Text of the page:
And then I got to the counter, and the love affair was over. A cursory “Hello” was uttered to me. Not the simplest acknowledgement of any kind to any of the fabrics I was purchasing being one of their favorites, or very popular, or what are you making or …..well– or anything. I could have been at the deli counter at a supermarket.

Now if you’ve never bought fabric that might not shock you. But when you are buying fabric, even at Joanne’s’ where I had worked for 4 years, there was usually an interaction. After all, one Fabri-holic to another, you know, we find comfort in the fact the people in a quilt shop *UNDERSTAND* our addiction. They feed it. They caress it.

They usually comment on a color combination, or wonder what you are going to do with it (ANSWER—Did I have to DO something with it??)

So, while I stood in my solo contemplation of my lovelies being cut to size, I spotted a color combination I hadn’t noticed yet, and said to the cutter as I was picking up my sizable stack, “I’m just going to go and see if I can’t find a bit of that green…it would be awesome with this selection and I hadn’t even noticed!”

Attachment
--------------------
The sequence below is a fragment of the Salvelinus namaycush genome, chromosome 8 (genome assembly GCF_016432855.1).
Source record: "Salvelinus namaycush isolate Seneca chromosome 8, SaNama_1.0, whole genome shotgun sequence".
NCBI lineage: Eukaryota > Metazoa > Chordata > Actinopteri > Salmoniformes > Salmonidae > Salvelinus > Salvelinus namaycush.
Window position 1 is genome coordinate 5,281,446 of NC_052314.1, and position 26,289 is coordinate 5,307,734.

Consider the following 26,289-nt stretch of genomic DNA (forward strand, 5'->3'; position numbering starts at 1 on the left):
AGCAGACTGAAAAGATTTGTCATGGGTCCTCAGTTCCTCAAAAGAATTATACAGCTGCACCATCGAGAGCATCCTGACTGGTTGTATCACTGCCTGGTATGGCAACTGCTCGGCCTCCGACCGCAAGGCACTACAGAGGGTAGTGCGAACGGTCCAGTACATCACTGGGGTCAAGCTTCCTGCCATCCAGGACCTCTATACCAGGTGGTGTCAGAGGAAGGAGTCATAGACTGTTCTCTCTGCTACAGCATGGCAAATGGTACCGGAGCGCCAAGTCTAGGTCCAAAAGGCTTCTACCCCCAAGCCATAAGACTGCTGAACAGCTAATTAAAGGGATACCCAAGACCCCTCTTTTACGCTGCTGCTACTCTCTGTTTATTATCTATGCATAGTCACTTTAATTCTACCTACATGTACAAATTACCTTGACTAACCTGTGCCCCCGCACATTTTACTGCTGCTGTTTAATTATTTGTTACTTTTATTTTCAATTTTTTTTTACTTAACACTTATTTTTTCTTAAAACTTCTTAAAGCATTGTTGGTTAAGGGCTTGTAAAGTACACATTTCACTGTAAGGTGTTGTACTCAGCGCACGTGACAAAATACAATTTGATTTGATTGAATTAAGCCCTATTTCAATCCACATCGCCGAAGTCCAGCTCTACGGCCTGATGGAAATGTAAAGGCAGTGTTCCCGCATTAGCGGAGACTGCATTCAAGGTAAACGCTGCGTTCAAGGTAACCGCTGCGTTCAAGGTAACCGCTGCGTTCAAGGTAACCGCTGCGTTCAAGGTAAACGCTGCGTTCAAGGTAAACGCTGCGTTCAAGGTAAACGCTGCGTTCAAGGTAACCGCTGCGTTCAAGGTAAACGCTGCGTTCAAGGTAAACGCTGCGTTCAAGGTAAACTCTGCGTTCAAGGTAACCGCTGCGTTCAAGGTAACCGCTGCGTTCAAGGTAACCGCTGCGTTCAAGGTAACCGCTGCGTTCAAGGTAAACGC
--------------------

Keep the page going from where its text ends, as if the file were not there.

Her response—“Well, you have a few minutes yet. We close at 5.” Not, “Which shade of green? You can find them in the room to your left.” Not, “You are so right!! That would be beautiful together.”

Nope, ‘just hurry the hell up so we can go home.’

Double yeah.

Now, I have thought on mentioning the name of the shop. But since I want to write a nice little anecdote about another shop, and want to mention THEIR name, I feel I probably should. After all, I have told a lot of people how unhappy I was with the treatment I received at this California shop (Rosie’s Calico Cupboard)

Now, a few thoroughly enjoyable experiences.

We started out our quilt trip by collecting my NJ friend from the train station in Richmond so we could have a quick hit of quilt shopping before we left for North Carolina. We stopped in at Quilting Adventures, and of course she was bowled over by Joyce’s selection. We had a couple of wonderful impromptu chats with other women roaming about and found a fellow Staten Islander in between the bolts of fabric (maintaining my belief Staten Island is the center of the universe for some odd reason—or at least it plays well in the Game of Six Degrees of Separation)

A lovely little place where we spent Saturday morning was called “Knit One Smock Too” in Winston-Salem, NC. They have only the smallest of selection of quilting materials, as you can you tell by their name. My friend, a NY transplant, had us down last week for a fun-filled “quilting” weekend. (We did NO quilting, other than quilt shopping. Which is as my husband expected.) ‘Us’ being me from Virginia and our friend from Red Bank, NJ.